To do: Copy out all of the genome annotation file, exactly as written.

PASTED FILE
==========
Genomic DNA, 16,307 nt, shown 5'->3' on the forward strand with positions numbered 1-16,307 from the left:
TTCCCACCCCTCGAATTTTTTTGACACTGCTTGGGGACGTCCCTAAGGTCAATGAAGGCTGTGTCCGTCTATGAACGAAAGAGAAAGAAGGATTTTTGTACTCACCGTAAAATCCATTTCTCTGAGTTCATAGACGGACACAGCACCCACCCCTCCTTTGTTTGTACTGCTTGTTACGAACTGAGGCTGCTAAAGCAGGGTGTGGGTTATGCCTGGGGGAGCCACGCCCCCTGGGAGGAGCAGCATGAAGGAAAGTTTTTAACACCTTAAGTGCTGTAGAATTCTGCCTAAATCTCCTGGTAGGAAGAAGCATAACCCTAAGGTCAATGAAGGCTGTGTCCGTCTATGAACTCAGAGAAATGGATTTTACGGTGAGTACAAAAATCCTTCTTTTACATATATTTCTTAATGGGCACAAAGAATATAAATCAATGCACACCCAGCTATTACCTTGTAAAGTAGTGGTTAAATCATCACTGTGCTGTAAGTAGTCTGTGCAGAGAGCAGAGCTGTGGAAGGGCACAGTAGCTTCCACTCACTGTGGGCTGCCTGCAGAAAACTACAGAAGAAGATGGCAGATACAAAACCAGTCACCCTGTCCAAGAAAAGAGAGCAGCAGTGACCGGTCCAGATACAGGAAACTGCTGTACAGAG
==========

Genomic DNA, 16,307 nt, shown 5'->3' on the forward strand with positions numbered 1-16,307 from the left:
TTCCCACCCCTCGAATTTTTTTGACACTGCTTGGGGACGTCCCTAAGGTCAATGAAGGCTGTGTCCGTCTATGAACGAAAGAGAAAGAAGGATTTTTGTACTCACCGTAAAATCCATTTCTCTGAGTTCATAGACGGACACAGCACCCACCCCTCCTTTGTTTGTACTGCTTGTTACGAACTGAGGCTGCTAAAGCAGGGTGTGGGTTATGCCTGGGGGAGCCACGCCCCCTGGGAGGAGCAGCATGAAGGAAAGTTTTTAACACCTTAAGTGCTGTAGAATTCTGCCTAAATCTCCTGGTAGGAAGAAGCATAACCCTAAGGTCAATGAAGGCTGTGTCCGTCTATGAACTCAGAGAAATGGATTTTACGGTGAGTACAAAAATCCTTCTTTTACATATATTTCTTAATGGGCACAAAGAATATAAATCAATGCACACCCAGCTATTACCTTGTAAAGTAGTGGTTAAATCATCACTGTGCTGTAAGTAGTCTGTGCAGAGAGCAGAGCTGTGGAAGGGCACAGTAGCTTCCACTCACTGTGGGCTGCCTGCAGAAAACTACAGAAGAAGATGGCAGATACAAAACCAGTCACCCTGTCCAAGAAAAGAGAGCAGCAGTGACCGGTCCAGATACAGGAAACTGCTGTACAGAG